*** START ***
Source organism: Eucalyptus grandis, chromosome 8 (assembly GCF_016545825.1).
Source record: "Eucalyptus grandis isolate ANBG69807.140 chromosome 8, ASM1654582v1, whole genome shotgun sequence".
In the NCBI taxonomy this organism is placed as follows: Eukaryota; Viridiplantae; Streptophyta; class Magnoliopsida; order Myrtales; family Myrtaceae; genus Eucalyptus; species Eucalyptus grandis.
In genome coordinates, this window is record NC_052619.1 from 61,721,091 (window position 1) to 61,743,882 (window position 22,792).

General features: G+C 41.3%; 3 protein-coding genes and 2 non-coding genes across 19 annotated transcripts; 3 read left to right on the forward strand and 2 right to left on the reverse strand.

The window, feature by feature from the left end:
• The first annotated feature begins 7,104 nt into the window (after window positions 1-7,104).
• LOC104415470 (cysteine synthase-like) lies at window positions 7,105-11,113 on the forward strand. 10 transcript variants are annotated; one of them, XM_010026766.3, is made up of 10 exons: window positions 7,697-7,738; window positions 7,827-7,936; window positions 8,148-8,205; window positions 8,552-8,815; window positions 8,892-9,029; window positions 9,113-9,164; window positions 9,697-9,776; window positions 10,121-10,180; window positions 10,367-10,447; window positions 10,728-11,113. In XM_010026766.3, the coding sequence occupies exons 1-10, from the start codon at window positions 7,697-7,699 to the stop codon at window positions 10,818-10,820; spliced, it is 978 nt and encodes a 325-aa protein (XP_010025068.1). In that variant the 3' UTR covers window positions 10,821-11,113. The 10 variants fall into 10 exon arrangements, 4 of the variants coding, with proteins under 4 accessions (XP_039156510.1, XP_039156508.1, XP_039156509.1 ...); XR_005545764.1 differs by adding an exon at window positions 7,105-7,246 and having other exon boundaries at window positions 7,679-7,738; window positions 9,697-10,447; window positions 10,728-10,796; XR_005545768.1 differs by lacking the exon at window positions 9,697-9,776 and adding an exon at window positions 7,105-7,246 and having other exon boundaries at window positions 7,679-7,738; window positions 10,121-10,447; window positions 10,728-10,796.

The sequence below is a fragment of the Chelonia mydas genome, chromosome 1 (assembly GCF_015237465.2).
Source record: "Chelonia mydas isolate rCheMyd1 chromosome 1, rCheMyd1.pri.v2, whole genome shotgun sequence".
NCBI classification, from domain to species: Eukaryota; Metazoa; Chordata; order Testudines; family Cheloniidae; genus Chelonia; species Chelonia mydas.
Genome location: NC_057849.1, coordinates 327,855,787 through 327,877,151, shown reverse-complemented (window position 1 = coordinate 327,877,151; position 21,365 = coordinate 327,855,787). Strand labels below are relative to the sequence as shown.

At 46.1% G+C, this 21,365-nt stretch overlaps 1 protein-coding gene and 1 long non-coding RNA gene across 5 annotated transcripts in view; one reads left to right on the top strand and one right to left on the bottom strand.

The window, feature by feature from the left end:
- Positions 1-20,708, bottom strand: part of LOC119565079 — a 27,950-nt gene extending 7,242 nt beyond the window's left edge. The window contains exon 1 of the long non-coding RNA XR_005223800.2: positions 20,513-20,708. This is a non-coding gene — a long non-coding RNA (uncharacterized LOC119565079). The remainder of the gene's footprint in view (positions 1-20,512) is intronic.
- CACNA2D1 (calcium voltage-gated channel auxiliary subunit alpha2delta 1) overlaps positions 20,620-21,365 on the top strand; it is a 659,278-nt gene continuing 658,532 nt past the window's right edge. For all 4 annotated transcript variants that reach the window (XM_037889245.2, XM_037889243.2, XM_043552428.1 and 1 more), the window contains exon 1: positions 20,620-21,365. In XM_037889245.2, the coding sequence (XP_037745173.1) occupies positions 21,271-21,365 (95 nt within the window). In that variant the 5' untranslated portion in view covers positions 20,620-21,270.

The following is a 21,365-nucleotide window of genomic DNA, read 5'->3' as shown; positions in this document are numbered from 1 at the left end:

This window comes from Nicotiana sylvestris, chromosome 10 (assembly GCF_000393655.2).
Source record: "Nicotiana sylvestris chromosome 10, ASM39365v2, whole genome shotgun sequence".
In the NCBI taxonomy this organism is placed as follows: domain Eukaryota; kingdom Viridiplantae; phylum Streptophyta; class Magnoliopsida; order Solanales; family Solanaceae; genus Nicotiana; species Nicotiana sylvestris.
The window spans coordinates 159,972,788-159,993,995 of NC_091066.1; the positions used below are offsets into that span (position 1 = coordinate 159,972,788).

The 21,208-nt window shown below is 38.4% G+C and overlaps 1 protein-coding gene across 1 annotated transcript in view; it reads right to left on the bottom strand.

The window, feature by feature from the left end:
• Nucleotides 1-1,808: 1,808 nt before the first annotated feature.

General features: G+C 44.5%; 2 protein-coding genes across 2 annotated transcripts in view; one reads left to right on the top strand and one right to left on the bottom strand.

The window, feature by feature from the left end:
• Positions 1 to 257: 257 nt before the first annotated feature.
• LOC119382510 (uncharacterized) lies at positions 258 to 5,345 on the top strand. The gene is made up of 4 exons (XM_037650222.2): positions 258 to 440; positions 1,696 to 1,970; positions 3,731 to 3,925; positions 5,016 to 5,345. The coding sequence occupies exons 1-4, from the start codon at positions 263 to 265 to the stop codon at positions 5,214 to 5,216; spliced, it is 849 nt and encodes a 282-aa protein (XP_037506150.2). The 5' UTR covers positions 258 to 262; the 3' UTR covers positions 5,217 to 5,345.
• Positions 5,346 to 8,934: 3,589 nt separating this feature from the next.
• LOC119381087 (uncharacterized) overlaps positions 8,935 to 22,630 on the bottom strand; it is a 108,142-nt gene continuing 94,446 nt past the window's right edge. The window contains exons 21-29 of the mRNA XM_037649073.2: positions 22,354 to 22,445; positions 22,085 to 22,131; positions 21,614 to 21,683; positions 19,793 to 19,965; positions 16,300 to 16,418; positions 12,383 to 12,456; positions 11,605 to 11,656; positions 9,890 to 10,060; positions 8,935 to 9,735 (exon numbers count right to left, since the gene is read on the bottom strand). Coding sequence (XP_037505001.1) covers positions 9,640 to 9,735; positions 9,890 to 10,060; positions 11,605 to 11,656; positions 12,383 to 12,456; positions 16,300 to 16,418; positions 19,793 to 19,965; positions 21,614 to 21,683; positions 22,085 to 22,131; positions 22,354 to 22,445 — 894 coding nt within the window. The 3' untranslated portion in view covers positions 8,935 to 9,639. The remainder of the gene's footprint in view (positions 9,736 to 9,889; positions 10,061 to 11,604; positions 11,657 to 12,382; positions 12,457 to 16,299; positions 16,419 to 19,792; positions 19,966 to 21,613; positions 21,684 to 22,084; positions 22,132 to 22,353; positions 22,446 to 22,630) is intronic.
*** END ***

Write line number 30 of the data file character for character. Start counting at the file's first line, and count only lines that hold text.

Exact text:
• LOC119381087 (uncharacterized) overlaps positions 8,935 to 22,630 on the bottom strand; it is a 108,142-nt gene continuing 94,446 nt past the window's right edge. The window contains exons 21-29 of the mRNA XM_037649073.2: positions 22,354 to 22,445; positions 22,085 to 22,131; positions 21,614 to 21,683; positions 19,793 to 19,965; positions 16,300 to 16,418; positions 12,383 to 12,456; positions 11,605 to 11,656; positions 9,890 to 10,060; positions 8,935 to 9,735 (exon numbers count right to left, since the gene is read on the bottom strand). Coding sequence (XP_037505001.1) covers positions 9,640 to 9,735; positions 9,890 to 10,060; positions 11,605 to 11,656; positions 12,383 to 12,456; positions 16,300 to 16,418; positions 19,793 to 19,965; positions 21,614 to 21,683; positions 22,085 to 22,131; positions 22,354 to 22,445 — 894 coding nt within the window. The 3' untranslated portion in view covers positions 8,935 to 9,639. The remainder of the gene's footprint in view (positions 9,736 to 9,889; positions 10,061 to 11,604; positions 11,657 to 12,382; positions 12,457 to 16,299; positions 16,419 to 19,792; positions 19,966 to 21,613; positions 21,684 to 22,084; positions 22,132 to 22,353; positions 22,446 to 22,630) is intronic.